MINNEAPOLIS (WCCO) — After decades of women entering the workforce, more and more mothers are now staying home with their children. According to a new Pew Research Center report, 29 percent of moms stayed at home in 2012, up from a low of 23 percent in 1999.

“The recent turnaround appears to be driven by a mix of demographic, economic and societal factors, including rising immigration as well as a downturn in women’s labor force participation, and is set against a backdrop of continued public ambivalence about the impact of working mothers on children,” wrote the study’s authors, D’Vera Cohn, Gretchen Livingston and Wendy Wang.

Other mothers say it’s partly due to the rising costs of daycare. In Minnesota, the average cost of full-time infant daycare is $13,875 a year.

“My paychecks would have gone directly to daycare,” said Amanda Holien of Anoka.

Many mothers say they stay home because they liked spending the first few years with their children.

“It was the overall lovely bond that we had,” said mother Kim Lee.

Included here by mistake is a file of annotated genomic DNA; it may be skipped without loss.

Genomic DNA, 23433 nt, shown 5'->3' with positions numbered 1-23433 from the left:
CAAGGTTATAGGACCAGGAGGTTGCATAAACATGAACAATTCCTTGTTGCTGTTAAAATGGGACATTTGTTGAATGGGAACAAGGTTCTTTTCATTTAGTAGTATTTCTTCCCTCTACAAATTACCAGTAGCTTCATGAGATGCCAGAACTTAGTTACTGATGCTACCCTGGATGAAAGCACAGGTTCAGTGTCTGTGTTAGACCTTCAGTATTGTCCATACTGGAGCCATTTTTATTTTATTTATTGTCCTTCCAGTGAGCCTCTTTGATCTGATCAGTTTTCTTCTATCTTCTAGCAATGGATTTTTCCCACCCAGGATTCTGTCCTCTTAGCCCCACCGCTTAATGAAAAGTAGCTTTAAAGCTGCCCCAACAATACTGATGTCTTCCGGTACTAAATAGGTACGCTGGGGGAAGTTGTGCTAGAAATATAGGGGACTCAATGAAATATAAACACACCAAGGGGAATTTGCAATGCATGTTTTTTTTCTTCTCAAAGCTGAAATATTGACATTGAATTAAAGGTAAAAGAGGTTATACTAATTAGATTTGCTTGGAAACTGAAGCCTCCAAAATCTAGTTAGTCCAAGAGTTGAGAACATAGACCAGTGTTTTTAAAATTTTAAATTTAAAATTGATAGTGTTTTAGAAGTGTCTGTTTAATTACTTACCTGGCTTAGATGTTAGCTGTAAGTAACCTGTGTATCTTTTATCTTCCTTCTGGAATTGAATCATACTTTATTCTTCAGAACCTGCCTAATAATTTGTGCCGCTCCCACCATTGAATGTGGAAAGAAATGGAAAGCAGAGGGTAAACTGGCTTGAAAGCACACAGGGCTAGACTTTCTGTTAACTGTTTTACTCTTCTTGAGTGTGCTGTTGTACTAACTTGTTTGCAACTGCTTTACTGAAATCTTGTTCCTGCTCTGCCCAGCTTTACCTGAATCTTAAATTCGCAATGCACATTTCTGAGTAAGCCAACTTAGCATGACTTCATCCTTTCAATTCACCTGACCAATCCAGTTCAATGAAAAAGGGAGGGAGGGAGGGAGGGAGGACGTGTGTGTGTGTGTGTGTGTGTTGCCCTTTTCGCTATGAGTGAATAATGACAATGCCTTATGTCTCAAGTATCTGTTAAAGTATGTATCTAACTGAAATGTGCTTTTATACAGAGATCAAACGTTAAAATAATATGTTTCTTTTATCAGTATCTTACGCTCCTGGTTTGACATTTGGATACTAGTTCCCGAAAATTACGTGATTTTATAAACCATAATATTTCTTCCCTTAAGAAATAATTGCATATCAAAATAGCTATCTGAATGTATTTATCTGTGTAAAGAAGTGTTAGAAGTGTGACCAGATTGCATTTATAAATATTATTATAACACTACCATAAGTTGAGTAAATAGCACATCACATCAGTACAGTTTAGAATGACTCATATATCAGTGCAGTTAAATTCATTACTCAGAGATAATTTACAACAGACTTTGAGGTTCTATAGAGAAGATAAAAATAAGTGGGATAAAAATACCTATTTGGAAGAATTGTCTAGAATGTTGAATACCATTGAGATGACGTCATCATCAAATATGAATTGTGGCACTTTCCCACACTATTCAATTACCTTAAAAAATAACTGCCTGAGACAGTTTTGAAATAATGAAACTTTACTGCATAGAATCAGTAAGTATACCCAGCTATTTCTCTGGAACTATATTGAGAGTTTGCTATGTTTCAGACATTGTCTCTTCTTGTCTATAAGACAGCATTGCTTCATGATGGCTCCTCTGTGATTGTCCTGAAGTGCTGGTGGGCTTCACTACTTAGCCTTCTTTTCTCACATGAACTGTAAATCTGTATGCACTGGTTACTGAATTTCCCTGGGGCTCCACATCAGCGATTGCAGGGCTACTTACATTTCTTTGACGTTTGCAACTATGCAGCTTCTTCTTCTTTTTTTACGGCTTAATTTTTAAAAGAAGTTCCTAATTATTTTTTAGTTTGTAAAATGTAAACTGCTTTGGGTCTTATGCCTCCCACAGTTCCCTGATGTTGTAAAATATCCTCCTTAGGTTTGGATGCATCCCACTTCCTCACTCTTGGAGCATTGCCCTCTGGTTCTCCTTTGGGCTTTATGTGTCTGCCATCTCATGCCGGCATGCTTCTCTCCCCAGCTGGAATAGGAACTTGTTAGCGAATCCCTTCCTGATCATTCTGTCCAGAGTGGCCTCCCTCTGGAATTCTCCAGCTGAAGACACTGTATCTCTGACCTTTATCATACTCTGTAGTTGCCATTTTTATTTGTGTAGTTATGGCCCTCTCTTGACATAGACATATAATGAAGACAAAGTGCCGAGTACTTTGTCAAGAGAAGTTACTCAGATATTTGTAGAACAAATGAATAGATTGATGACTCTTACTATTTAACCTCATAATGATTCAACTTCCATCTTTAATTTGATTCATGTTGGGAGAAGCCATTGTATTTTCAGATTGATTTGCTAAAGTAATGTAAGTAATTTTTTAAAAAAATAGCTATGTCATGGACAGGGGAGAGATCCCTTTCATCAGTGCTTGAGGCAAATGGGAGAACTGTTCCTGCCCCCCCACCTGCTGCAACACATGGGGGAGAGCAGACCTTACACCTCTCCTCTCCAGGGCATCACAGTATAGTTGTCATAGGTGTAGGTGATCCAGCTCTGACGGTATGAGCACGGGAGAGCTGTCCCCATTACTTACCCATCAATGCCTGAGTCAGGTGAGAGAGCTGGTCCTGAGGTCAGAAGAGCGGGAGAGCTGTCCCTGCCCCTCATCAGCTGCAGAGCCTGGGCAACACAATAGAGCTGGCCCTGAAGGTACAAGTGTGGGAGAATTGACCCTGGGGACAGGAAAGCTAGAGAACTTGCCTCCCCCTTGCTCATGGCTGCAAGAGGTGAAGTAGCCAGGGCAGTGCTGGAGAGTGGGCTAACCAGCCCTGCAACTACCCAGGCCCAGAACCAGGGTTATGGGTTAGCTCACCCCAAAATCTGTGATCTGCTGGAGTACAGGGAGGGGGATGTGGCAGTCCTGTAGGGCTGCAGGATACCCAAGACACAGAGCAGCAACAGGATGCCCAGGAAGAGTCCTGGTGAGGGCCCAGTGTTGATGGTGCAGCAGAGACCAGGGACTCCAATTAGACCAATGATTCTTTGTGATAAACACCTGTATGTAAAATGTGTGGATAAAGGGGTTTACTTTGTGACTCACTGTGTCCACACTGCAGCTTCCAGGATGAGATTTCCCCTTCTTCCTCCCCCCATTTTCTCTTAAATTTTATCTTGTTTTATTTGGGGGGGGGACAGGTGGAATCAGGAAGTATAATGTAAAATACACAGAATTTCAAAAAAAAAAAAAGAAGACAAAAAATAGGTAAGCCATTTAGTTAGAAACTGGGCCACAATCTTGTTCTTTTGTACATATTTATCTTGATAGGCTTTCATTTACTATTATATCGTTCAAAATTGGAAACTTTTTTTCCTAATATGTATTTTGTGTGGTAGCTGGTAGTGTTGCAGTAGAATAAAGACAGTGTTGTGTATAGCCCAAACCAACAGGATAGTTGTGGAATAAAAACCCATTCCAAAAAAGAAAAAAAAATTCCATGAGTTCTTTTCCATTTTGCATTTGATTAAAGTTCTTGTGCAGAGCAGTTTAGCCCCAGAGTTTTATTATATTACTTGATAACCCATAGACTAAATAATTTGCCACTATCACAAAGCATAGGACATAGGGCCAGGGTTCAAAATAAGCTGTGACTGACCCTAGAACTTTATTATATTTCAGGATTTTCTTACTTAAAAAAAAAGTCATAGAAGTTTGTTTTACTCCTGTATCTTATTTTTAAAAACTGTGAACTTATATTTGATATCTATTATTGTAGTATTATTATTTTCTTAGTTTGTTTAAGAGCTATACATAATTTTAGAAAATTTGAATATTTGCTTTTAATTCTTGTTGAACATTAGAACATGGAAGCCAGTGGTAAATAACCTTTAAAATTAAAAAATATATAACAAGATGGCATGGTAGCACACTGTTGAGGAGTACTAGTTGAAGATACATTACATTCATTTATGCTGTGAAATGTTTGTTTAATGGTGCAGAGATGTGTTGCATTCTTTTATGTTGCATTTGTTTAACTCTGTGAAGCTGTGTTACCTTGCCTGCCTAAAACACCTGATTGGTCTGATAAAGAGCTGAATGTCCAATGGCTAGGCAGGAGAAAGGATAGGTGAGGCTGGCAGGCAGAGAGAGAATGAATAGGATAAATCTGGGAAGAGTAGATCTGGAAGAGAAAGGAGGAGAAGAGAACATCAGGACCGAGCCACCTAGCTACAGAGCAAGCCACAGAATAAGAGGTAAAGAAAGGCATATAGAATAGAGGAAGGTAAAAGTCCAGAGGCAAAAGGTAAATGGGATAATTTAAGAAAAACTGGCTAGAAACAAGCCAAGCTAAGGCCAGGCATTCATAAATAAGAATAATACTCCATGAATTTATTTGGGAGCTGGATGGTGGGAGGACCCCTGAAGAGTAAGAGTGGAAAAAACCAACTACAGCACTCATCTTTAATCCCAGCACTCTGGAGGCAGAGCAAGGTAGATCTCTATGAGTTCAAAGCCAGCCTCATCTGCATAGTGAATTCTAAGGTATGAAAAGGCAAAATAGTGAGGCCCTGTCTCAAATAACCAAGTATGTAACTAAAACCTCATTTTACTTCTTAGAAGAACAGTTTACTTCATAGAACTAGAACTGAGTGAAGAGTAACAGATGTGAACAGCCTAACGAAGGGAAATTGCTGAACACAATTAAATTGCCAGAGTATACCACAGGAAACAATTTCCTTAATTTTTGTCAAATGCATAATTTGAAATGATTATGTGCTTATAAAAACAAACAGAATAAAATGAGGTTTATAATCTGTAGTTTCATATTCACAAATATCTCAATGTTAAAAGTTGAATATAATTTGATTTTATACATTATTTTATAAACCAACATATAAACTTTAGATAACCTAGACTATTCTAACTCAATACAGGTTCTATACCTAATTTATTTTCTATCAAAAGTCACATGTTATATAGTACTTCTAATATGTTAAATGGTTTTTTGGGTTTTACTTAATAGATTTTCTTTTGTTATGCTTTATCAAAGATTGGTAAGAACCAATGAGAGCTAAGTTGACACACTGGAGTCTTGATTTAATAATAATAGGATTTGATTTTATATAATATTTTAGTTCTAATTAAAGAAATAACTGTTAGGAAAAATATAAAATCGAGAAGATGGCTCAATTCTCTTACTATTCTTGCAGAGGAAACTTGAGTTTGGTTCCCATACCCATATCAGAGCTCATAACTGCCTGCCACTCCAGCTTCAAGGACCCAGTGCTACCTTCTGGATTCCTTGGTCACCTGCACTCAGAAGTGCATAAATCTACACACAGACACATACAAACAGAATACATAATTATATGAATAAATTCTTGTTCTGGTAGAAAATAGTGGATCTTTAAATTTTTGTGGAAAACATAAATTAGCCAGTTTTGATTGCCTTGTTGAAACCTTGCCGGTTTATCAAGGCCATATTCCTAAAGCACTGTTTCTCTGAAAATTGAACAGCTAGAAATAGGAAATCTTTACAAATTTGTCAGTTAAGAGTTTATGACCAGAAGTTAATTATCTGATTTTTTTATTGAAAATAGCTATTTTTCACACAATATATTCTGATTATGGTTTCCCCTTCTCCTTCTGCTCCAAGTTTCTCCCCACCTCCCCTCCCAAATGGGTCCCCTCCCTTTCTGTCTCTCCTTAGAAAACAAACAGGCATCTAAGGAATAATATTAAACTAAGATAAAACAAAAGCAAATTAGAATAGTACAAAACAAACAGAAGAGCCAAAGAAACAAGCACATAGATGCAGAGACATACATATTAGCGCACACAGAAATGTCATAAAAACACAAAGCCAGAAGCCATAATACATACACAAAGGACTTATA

Jenny Keil, an economics professor at the School of Business and Hamline University, says the data doesn’t necessarily suggest many more women are choosing to stay at home. She ultimately expects the increase to level off as more women find work.

“Buried in this report farther is the fact that 6 percent of the women are unemployed, they can’t find a job,” she said. “What we know is most women want to be working.”

The report found most stay-at-home mothers are younger and about half have a high school diploma or less. The mothers appear on both ends of the income spectrum. About 5 percent of stay-at-home moms have a master’s degree and a husband who makes six figures, while 34 percent of the live in poverty.

“From a policy point of view, we have to think about the people that don’t have the choice to opt out,” said Keil, pointing out women who stay at home generally end up with lower wages, fewer promotions and less savings in the long-run.

Heather Brown